2012 (English)Doctoral thesis, comprehensive summary (Other academic)
Abstract [en]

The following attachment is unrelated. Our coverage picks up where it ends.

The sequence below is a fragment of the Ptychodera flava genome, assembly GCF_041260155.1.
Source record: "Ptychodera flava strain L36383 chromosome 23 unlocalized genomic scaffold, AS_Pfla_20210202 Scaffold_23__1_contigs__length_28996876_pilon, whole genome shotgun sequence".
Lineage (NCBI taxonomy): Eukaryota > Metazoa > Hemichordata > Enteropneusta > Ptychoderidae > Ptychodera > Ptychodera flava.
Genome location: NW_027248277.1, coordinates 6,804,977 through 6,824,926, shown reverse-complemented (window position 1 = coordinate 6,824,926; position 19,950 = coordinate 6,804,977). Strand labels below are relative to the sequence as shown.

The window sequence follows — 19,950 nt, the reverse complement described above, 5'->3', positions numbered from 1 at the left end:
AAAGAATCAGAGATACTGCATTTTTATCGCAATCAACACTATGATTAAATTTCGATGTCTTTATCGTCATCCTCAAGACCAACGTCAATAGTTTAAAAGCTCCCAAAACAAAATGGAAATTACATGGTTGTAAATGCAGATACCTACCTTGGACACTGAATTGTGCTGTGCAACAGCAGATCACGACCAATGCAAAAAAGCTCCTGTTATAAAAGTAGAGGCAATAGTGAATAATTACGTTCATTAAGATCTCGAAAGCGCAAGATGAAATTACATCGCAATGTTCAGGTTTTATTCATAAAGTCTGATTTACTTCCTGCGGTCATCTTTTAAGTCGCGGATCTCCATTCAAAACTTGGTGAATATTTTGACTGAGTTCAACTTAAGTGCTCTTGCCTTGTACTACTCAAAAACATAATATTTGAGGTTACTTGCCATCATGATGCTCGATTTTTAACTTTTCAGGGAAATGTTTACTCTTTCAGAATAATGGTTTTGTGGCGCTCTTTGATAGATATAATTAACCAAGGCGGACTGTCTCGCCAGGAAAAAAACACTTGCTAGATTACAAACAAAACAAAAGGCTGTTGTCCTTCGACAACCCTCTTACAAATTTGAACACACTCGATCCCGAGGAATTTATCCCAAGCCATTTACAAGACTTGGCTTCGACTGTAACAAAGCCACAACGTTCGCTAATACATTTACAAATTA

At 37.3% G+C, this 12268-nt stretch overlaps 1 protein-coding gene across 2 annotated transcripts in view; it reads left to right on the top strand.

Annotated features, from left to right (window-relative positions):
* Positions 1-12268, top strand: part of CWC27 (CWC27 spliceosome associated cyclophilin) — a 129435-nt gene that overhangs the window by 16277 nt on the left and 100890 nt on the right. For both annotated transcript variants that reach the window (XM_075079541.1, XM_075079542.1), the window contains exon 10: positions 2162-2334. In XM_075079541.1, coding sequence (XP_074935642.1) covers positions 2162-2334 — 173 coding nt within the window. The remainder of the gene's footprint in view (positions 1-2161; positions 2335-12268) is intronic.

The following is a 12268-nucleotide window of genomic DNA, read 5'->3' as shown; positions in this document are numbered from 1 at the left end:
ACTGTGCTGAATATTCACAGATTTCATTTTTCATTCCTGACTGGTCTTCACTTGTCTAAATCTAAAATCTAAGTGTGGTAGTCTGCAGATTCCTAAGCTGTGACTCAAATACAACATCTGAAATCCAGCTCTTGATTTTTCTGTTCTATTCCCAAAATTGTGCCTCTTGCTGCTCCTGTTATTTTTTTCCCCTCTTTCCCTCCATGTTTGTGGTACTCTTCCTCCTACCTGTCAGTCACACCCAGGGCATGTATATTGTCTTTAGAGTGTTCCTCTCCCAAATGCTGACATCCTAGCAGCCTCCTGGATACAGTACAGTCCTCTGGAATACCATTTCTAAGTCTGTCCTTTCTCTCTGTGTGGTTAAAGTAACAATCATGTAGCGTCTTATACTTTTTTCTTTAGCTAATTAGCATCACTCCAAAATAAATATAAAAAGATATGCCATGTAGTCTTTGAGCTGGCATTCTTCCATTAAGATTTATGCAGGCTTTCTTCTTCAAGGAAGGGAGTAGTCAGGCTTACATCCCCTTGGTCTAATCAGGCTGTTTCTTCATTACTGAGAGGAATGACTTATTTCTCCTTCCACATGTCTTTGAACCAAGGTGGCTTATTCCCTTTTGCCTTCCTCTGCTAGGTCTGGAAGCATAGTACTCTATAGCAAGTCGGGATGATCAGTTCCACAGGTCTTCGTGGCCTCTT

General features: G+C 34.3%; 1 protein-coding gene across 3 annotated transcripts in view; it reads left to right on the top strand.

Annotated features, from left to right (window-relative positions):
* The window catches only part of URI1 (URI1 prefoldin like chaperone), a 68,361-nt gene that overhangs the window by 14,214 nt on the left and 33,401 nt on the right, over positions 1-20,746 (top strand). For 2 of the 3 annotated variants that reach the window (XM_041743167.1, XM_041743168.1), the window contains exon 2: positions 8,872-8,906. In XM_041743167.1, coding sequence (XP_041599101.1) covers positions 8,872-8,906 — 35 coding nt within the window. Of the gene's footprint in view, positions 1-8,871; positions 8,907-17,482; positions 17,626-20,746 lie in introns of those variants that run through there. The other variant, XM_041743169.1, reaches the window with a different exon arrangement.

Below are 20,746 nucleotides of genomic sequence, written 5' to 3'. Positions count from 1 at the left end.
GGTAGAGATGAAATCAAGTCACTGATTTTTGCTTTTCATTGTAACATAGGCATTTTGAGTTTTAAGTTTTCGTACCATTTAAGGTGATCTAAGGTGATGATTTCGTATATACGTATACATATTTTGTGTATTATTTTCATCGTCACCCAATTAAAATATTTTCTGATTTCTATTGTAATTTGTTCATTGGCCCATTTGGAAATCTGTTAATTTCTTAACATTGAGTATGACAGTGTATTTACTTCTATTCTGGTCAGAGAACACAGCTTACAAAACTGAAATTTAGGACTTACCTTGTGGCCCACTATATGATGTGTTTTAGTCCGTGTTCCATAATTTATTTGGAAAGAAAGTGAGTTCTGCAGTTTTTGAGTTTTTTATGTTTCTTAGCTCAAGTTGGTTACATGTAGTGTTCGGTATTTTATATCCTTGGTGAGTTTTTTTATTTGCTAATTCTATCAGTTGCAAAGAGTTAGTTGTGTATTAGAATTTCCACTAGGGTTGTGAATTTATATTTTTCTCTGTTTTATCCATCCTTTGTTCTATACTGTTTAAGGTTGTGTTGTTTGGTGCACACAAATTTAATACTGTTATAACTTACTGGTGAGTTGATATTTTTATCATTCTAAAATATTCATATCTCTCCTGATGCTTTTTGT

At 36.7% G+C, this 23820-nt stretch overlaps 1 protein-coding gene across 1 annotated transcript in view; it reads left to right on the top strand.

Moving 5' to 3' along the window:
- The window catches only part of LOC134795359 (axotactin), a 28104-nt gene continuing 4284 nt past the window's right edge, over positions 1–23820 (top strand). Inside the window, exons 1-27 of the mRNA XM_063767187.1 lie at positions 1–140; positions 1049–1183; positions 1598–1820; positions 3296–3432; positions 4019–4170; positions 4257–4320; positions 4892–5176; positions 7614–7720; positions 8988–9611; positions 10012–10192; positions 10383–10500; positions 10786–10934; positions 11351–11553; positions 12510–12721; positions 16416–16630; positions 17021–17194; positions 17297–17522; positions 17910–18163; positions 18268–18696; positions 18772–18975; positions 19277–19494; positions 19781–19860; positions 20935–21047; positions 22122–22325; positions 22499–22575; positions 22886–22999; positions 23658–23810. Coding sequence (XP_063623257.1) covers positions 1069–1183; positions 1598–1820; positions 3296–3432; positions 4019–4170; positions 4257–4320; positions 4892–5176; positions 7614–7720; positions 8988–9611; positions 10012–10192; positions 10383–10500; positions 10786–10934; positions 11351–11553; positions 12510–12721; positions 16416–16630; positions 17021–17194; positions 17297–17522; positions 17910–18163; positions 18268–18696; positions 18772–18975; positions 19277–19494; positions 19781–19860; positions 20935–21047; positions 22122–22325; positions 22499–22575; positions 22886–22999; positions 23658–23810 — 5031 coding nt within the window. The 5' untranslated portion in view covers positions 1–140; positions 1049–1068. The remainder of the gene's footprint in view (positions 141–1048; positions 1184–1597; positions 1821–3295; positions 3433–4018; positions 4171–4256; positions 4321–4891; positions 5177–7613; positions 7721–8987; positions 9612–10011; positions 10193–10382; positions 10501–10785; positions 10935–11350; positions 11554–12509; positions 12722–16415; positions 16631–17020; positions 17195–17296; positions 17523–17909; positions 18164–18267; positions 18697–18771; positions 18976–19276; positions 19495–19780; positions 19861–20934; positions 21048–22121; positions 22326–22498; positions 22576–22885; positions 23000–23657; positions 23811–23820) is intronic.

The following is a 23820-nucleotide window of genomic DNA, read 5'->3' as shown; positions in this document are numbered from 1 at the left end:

The aim of the study on which this thesis is based was to gain an understanding of the life situation of street children in Kenya and to investigate how caring institutions care for these children.  A reflexive ethnographic approach was used to facilitate entry into the children’s sub-culture and the work contexts of the caregivers to better understand how the children live on the streets and how the caregivers work with the children. A fundamental aim of the research was to develop interventions to care; one of the reasons why we also used the interpretive description approach. Method and data source triangulation was used. Field notes, tape, video, and photography were used to record the data.  Participant observation, group discussions, individual interviews, home visits, key informant interviews, participatory workshops and clinical findings were used for data collection in Studies I and II.  In addition to observation, interviews were conducted with caregivers for study III, while written narratives from learners attending adult education developed and implemented during the research period provided data for study IV.  Study I indicated that food, shelter and education were the main concerns for the children and that they had strong social bonds and used support networks as a survival strategy.  Study II provided a deeper understanding of the street culture, revealing how the boys are organised, patterns of substance use, home spaces in the streets and networks of support. The boys indicated that they wanted to leave the streets but opposed being moved to existing institutions of care. A group home was therefore developed in collaboration with members of the category “begging boys”.  Study III indicated how the caregivers’ interactions with the children were crucial in children’s decisions to leave the streets, to be initiated into residential care, undergo rehabilitation and to be reintegrated into society.  Caregivers who attempted to use participatory approaches and took time to establish rapport were more successful with the children.  Study IV suggested that the composition of learners, course content grounded on research, caregivers’ reflections and discursive role of researchers and facilitators, all contributed to adult learning that transformed the learners’ perspectives and practice.